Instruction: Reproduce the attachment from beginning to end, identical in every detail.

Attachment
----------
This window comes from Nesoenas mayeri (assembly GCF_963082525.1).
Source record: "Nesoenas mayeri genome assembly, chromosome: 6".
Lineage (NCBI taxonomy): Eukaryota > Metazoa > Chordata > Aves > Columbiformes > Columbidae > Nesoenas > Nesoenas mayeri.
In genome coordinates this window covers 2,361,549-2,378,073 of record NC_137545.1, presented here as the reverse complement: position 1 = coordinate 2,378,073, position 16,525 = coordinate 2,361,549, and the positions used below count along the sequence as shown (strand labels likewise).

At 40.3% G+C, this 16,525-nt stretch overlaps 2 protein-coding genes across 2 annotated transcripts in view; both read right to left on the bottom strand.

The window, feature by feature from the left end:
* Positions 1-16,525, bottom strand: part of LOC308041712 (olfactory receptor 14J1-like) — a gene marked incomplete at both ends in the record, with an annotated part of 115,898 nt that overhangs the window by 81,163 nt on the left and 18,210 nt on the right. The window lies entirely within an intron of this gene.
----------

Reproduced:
This window comes from Nesoenas mayeri (assembly GCF_963082525.1).
Source record: "Nesoenas mayeri genome assembly, chromosome: 6".
Lineage (NCBI taxonomy): Eukaryota > Metazoa > Chordata > Aves > Columbiformes > Columbidae > Nesoenas > Nesoenas mayeri.
In genome coordinates this window covers 2,361,549-2,378,073 of record NC_137545.1, presented here as the reverse complement: position 1 = coordinate 2,378,073, position 16,525 = coordinate 2,361,549, and the positions used below count along the sequence as shown (strand labels likewise).

At 40.3% G+C, this 16,525-nt stretch overlaps 2 protein-coding genes across 2 annotated transcripts in view; both read right to left on the bottom strand.

The window, feature by feature from the left end:
* Positions 1-16,525, bottom strand: part of LOC308041712 (olfactory receptor 14J1-like) — a gene marked incomplete at both ends in the record, with an annotated part of 115,898 nt that overhangs the window by 81,163 nt on the left and 18,210 nt on the right. The window lies entirely within an intron of this gene.